Now would be a great time to photograph the animals and plants you see inhabiting the land surrounding your home. You never know when you may bump into an avid “birder” or other animal specialist that could tell you their names. Or, if you are feeling particularly enthusiastic on a foul weather day, there are many identification books available in your local library.

Story Miller, July 24, 2010

NOAA Teacher at Sea: Story Miller
NOAA Ship: Oscar Dyson

Mission: Summer Pollock III
Geographical Area: Bering Sea
Date: July 24, 2010
View from the Deck
View from the Deck

Time: 1837 ADT
Latitude: 62°11N
Wind: 15.1 knots (approx. 17.4 mph)
Direction: 156° (SW)
Sea Temperature: 8.3°C (approx. 47°F)
Air Temperature: 7.4°C (approx. 45.3°F)
Barometric Pressure (mb): 1007
Wave Swells: 4 – 5 feet
Wave Height: 1 – 2 feet
Combined: 5 – 6 feet

Scientific Log:
Today started out with the launching of another CTD (Conductivity, Temperature, Depth) and XBT to measure the salinity and temperature of the ocean. On average we typically deploy a little more than one per day, depending on whether we are wanting to hit key locations. Today when we launched two and contrasted locations where there were pollock to locations where there weren’t so we could better analyze how sea temperature affects where the pollock prefer to hang out.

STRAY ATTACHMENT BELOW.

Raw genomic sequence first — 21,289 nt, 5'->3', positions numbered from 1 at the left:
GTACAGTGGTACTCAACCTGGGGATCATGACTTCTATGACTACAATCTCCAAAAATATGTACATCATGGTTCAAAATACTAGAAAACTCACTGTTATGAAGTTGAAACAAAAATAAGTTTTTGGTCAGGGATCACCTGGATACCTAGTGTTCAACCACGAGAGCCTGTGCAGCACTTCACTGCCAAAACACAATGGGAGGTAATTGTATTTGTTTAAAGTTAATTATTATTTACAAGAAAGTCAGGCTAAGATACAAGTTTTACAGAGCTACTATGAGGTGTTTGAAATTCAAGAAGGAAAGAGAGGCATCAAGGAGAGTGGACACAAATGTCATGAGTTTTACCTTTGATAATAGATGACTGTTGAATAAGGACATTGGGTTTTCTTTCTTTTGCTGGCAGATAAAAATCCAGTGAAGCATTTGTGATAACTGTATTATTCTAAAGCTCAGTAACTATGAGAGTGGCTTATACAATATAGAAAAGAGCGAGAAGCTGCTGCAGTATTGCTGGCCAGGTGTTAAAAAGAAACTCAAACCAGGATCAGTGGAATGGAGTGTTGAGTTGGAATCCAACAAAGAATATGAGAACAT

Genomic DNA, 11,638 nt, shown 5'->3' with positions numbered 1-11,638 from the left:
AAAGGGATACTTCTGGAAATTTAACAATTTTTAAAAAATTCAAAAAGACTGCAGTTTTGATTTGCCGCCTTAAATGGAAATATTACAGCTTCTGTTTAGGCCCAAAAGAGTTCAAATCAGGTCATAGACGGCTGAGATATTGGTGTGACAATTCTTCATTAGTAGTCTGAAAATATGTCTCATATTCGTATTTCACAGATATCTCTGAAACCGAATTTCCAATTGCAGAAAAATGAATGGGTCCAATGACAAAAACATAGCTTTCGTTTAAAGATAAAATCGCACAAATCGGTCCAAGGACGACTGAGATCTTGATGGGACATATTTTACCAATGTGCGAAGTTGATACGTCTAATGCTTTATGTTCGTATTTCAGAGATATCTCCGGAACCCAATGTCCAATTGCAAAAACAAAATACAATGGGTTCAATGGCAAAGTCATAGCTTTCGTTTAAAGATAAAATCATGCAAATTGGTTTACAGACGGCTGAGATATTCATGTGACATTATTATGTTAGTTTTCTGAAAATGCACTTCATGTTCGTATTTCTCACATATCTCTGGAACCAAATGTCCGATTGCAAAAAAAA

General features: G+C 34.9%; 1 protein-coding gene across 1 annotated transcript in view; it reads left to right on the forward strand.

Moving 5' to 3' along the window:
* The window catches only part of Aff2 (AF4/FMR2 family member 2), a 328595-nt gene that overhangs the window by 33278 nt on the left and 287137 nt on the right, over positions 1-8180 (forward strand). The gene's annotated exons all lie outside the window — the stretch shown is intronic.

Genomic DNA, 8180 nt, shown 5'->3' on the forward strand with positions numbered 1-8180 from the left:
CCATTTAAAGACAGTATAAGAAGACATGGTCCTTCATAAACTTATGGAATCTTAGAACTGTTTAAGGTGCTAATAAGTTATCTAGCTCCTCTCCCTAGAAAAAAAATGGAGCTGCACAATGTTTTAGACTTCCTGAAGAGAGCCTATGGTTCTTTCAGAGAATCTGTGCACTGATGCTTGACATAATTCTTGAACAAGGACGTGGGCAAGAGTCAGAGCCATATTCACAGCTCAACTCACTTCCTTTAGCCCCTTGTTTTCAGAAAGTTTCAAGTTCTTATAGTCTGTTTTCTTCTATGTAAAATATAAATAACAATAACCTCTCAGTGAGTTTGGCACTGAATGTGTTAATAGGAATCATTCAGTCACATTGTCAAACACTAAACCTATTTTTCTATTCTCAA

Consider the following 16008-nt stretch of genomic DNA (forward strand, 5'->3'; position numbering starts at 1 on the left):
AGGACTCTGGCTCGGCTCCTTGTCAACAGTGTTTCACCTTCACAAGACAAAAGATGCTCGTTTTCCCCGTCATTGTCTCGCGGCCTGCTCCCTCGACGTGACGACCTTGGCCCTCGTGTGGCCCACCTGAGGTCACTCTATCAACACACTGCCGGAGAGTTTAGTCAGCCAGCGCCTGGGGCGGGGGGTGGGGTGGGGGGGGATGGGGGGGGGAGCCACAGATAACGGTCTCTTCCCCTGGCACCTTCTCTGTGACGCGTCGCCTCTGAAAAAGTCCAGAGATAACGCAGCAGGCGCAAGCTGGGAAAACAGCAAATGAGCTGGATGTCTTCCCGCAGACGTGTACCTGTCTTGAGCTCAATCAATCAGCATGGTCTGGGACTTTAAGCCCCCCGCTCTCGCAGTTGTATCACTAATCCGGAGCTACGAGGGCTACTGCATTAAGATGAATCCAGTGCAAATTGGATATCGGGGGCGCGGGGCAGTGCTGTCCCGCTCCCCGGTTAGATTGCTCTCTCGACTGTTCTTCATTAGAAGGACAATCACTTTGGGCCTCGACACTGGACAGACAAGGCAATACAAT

Survey Tech, Robert Spina, taking samples from the CTD

We attempted to launch the Cam-Trawl this morning but as is typical with new equipment, we encountered some problems once it was in the water. And as my students have learned, sometimes it’s necessary to make modifications and try the science experiment again! Even the pro’s must go through the Scientific Method multiple times before they can publish their findings!

Ovaries of a female Walleye Pollock

At approximately 1030 we deployed the AWT and went fishing for more pollock. This time we were able to gather a variety of different ages between the years 1-3. Once the fish are dumped from the codend, they are placed on a type of conveyor belt that allows us to do a preliminary sort through the fish. For example, jellyfish are commonly caught in the net and so we place them in a separate bucket to measure later. Sometimes we accidently catch other fish in the net, this is called bycatch, and they too need to be separated. At the end of the conveyor belt another person weighs baskets of fish and records the weights in the computer. Afterward, we take a random sample of about 400 fish and sex them. This sample is used to determine how many fish of each size are in the sample.  Unfortunately we do not have a way to identify the sex of the fish without having to cut into them to see. In addition to measuring, weighing, and sexing the fish, we again took samples of pollock stomachs and otoliths. We conducted two fish hauls during my shift and we will probably do two more tonight.